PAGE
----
According to the latest Home Care Packages Report the waiting time for people who have been assessed by Aged Care Assessment Teams as being qualified for a package is over 12 months. I wonder how many people die while waiting for their Level 3 or 4 aged care package to commence?
I am focusing on aged care. However, everything that I am saying applies equally to the whole Australian healthcare system. The States do it better than the Commonwealth. It is appropriate that the Commonwealth is the funder and has the responsibility to distribute funds equitably through the States, but my belief is that the Commonwealth has, up until now, been an incompetent provider.
It does not seem to me that the Royal Commission into Aged Care Quality and Safety has come close to tackling these bigger issues.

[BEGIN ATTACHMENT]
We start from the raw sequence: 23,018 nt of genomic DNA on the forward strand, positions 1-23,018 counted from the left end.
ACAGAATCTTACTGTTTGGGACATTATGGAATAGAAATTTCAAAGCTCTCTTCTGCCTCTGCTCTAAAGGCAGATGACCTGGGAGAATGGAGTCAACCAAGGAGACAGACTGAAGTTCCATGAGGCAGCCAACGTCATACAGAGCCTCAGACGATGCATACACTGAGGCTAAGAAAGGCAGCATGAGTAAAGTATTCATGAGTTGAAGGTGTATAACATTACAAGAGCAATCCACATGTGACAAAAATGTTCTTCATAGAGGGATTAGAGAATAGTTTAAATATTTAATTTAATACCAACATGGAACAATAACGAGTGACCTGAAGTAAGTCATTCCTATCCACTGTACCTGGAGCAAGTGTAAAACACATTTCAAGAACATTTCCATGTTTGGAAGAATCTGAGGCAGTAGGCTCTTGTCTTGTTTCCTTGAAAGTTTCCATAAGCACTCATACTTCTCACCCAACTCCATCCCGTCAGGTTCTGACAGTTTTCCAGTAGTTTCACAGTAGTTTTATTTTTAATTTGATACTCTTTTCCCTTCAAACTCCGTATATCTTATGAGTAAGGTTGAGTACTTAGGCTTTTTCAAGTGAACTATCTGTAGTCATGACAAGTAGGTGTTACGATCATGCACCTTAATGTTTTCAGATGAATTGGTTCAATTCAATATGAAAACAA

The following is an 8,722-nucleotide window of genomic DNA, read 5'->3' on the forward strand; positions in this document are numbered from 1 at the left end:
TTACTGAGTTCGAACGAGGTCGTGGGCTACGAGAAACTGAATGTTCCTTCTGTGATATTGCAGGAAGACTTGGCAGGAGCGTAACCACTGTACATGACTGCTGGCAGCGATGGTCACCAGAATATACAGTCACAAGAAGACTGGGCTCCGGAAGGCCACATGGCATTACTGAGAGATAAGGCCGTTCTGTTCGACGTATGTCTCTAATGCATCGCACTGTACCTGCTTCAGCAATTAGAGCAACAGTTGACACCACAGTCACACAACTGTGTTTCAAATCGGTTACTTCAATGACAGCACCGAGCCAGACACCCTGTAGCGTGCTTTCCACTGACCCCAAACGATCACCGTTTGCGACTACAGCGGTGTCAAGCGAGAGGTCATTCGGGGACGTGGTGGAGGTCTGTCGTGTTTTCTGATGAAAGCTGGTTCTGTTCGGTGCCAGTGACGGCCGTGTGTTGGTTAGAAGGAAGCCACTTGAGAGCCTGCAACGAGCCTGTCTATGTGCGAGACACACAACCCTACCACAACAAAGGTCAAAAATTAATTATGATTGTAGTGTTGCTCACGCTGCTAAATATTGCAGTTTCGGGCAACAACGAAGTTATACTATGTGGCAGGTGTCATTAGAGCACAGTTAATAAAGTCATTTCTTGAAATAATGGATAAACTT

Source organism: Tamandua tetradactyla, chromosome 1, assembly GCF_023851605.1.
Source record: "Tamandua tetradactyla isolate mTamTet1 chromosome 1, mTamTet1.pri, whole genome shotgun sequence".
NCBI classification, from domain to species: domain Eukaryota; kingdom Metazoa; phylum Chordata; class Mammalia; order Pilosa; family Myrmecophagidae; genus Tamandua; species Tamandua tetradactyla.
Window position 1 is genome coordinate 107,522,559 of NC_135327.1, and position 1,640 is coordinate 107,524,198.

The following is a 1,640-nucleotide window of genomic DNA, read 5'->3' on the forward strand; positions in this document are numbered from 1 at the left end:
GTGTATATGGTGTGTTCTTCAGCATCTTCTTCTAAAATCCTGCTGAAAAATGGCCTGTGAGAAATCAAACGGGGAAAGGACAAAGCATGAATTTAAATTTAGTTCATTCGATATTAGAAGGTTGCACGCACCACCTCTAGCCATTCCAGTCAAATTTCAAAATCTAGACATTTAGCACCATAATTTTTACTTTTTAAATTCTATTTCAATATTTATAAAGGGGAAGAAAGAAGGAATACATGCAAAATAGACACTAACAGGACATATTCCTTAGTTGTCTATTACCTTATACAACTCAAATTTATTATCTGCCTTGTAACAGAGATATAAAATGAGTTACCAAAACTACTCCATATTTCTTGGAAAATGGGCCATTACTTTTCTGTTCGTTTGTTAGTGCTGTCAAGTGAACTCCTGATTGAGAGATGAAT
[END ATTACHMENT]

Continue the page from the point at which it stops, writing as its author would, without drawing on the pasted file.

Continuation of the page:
The Royal Commission into Aged Care has opened. I look forward to it with great anticipation, but even greater trepidation that it will end the same way as previous high-level inquiries into elements of Aged Care. There is tweaking round the edges and high-sounding cosmetic changes that have no impact on the fundamental causes of the issues. The focus is on processes and practices within a structure and a system that is taken as a given, the status quo that remains unquestioned. This is akin to investigating the collapse of a building without examining the foundations.